Whipping square pegs into round holes
Having been ‘caned’ at least once per week in school for ‘misbehaviour’ (i.e. a failure to comply with inappropriate, draconian relics from a Dickensian dystopia), the notion of corporal punishment as a deterrent is laughable. And yet, hierarchies and micromanagers continue to punish employees through neglect and detachment: a futile attempt to create ‘improvement’ – to whip square pegs into round holes.
Along with many peers at school we recognised what was pointless and what added personal-development value. We were early adopters of a Lean / Agile approach. We raised our bottom-up improvement ideas, but our thoughts were unheard. We then acted on our feelings and were deemed ‘disobedient’, punishable by physical pain. Nobody was willing to mentor our ideas into a workable evolution during that era.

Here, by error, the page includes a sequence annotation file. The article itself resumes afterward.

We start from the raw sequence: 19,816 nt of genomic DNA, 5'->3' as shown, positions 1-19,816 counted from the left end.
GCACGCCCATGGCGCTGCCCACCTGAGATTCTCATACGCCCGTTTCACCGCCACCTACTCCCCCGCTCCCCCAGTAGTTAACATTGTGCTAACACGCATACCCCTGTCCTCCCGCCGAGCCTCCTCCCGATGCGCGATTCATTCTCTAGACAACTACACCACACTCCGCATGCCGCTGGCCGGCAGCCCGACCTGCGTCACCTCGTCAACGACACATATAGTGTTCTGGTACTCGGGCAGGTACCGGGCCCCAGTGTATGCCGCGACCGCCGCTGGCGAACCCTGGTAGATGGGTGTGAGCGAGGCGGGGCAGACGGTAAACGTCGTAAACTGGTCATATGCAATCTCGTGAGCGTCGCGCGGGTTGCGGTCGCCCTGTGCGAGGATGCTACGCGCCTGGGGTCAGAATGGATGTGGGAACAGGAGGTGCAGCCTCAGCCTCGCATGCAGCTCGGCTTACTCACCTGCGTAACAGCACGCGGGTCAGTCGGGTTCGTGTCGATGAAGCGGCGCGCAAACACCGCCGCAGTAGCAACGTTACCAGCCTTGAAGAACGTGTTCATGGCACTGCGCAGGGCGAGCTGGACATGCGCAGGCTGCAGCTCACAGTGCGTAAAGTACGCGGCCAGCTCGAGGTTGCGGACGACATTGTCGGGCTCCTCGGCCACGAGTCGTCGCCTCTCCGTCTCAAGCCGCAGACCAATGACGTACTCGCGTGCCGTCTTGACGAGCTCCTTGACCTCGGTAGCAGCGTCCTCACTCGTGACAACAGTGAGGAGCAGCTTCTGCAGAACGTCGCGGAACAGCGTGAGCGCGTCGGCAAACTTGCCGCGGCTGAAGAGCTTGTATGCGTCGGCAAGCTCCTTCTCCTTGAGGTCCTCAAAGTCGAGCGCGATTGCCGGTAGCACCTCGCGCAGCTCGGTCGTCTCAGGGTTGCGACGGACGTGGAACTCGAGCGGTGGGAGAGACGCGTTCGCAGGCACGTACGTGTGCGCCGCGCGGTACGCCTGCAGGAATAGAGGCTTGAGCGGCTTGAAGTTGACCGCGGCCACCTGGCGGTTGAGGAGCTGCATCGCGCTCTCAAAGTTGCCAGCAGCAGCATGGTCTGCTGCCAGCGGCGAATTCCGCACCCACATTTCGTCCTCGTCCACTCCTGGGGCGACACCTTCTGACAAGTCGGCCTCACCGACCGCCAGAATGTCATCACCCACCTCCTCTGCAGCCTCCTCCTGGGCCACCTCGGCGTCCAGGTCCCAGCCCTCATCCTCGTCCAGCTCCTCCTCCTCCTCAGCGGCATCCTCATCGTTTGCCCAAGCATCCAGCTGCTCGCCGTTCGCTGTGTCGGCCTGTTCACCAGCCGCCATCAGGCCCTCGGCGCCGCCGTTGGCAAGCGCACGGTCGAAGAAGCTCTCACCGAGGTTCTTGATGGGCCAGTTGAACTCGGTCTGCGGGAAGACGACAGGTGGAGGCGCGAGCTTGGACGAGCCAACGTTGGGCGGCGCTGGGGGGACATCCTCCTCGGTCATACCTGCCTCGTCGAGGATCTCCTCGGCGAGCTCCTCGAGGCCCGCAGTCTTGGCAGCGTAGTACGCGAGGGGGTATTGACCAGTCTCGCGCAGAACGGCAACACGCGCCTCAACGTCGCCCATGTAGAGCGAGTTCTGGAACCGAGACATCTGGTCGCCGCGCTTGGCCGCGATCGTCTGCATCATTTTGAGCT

However, while yesterday’s practice of abandonment and disregard for those who shape tomorrow’s progress has thankfully passed in most domains, the lure of authority still appeals to some whose response to necessary change is suppression and punishment.